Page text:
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Science in song

Published: 20 March 2020

Throughout history and in most cultures, songs have been used to pass knowledge on. Advertisers use songs to grab attention, create positive associations, and make their messages stick. SciTunes uses the power of song to teach science!

Free resources from SciTunes for home learning activities: songs, videos, worksheets, lyrics & quizzes to help children learn about energy, electric circuits, waves, particle theory, radioactivity & forces for GCSE level. All available on the SciTunes website

Earlier this month, it was students at Alexandra Park School that were singing their way to science success with SciTunes. Year 9 students enjoyed a high-octane Energy Show from SciTunes founder Jonny Berliner, as he launched five new songs and videos that have been produced following a grant from the Stephen Hawking Foundation.

“We launched a series of music videos and songs online at the end of last year and the supporting resources have been available since January,” explains Jonny. “I now want to encourage teachers and students to use the videos and resources; they are all free and easy to use and support the curriculum in a fun and engaging way. The songs also work as fantastic revision tools for students to listen to at home or when they are out and about.”

“I liked how he explained the equations.”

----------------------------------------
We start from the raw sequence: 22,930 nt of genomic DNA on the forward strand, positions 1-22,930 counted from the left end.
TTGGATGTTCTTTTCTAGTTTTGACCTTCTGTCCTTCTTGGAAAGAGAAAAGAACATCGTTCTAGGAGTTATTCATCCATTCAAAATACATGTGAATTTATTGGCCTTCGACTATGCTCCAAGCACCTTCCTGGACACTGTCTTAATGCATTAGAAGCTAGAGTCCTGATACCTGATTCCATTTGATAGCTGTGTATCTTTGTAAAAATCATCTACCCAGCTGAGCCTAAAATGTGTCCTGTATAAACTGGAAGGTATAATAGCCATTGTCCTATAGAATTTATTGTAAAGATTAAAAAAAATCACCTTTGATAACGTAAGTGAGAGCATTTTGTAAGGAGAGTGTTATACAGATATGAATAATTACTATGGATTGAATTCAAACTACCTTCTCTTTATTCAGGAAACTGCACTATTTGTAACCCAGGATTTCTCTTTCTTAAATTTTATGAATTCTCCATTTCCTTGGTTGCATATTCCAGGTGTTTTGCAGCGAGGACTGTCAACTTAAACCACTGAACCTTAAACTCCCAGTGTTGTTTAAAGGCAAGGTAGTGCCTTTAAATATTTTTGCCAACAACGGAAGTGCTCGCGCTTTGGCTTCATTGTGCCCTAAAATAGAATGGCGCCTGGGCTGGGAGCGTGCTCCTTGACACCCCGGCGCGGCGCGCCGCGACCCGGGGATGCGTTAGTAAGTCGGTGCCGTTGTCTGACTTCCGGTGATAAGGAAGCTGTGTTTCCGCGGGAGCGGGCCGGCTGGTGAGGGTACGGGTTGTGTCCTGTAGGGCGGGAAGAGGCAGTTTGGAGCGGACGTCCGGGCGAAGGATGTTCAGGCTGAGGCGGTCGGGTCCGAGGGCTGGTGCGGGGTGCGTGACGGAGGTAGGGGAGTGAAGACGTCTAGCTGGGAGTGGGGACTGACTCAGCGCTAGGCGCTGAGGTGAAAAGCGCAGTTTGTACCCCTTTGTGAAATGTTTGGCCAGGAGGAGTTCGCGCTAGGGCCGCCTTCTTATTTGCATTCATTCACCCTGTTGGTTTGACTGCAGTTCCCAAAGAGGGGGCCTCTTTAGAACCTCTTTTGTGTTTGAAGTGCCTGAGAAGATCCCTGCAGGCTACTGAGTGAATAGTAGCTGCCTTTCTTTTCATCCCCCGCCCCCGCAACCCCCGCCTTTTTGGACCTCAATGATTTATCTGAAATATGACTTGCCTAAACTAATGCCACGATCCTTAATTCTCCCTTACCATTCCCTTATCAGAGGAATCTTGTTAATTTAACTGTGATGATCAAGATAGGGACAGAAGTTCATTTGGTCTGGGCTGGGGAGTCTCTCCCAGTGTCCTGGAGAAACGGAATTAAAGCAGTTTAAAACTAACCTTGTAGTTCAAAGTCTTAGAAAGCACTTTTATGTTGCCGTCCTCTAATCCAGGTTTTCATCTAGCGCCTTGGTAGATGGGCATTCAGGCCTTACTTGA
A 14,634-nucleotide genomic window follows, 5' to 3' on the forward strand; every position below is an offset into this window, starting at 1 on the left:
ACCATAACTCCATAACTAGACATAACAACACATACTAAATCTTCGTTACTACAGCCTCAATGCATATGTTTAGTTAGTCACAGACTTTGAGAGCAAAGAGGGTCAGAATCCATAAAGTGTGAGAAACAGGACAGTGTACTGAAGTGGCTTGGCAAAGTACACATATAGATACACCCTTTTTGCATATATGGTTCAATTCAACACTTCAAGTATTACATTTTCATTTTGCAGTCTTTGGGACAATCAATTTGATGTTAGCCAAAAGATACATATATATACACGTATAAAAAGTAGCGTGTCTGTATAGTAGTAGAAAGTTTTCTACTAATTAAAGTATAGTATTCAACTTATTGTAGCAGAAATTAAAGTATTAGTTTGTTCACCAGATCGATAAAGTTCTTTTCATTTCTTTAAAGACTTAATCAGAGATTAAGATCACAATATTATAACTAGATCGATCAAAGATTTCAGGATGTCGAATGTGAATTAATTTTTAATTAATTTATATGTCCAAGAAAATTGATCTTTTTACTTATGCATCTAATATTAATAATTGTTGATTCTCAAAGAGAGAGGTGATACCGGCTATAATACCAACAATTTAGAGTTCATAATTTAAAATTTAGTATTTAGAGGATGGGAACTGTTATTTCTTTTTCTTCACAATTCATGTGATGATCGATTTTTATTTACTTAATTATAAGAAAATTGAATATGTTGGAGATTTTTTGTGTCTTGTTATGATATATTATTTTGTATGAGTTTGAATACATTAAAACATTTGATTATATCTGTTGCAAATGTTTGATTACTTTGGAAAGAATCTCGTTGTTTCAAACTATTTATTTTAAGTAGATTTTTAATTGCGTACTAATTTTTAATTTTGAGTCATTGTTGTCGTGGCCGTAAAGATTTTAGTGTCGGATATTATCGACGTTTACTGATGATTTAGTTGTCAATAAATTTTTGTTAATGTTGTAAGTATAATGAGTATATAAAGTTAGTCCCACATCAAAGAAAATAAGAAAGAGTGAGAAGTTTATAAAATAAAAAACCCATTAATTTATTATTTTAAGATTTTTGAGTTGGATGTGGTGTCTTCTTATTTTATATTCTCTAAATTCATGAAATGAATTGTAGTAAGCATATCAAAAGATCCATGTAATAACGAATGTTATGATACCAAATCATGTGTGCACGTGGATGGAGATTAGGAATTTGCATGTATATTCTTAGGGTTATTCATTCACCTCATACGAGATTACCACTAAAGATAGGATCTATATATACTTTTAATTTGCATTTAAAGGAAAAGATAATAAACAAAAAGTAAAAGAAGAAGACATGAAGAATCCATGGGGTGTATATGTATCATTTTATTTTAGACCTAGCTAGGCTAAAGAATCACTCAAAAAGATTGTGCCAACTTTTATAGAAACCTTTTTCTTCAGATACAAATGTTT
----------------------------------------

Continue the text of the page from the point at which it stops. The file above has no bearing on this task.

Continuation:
“I liked the show because we just did the energy topic in science lessons and it helped me remembered what we learnt.”

“I have a background in science comedy nights and science festivals,” explains Jonny. “And I used songs when I was teaching in schools – the children seemed to love them and said they really helped them to learn… SciTunes was born!”

The SciTunes team in a promotional photo

Students and staff at Alexandra Park School, London have been involved with the research, development and evaluation of the SciTunes initiative. Early statistics from the school show that 82% of the students enjoyed the show and 63% want their teachers to use the resources in lessons; and the approach seems to be reaching people who would not normally like science.

“Two hundred and thirty-six Year 9 students are a tough crowd for a one man singing gig, especially at 9am on a wet Tuesday in early March,” says Henry Hammond, Ogden secondary physics lead for the Trust and Director of Science Specialism at APS, who has been working with Jonny.

“This doesn’t faze Jonny Berliner – physics teacher, comedian and the man behind SciTunes. Jonny has been working with us over the last few years using his experience in the physics classroom and his talents as a singer, guitarist and songwriter to make music videos to keep classrooms lively, increase student engagement and make lesson content more memorable.”

“It was an outer body experience and I think I found my hero 10/10 wish he was my dad.”

“To thank APS for the support with the project he performed an interactive demo packed concert for all of our Year 9s. Jonny took our learners on an hour long journey through the key physics topic of energy. This is the GCSE topic year our Year 9s have just completed and one they will need to remember for their Year 11 exams in 2022! These songs, videos and resources are fantastic to bring into the classroom, but also for the children to use at home,” concludes Henry.

students gather on chairs for an assumbly

SciTunes, under the leadership of Jonny and in partnership with Cosmic Shambles, has produced music videos covering energy, electric circuits, waves, particle theory, radioactivity and forces for GCSE level.

All of the SciTunes songs are available on YouTube and Spotify and there are resources on the SciTunes website to accompany the tunes too: worksheets, lyrics and chords, multiple choice quizzes, karaoke versions of the songs and a list of suggested ways to incorporate the videos into lessons.

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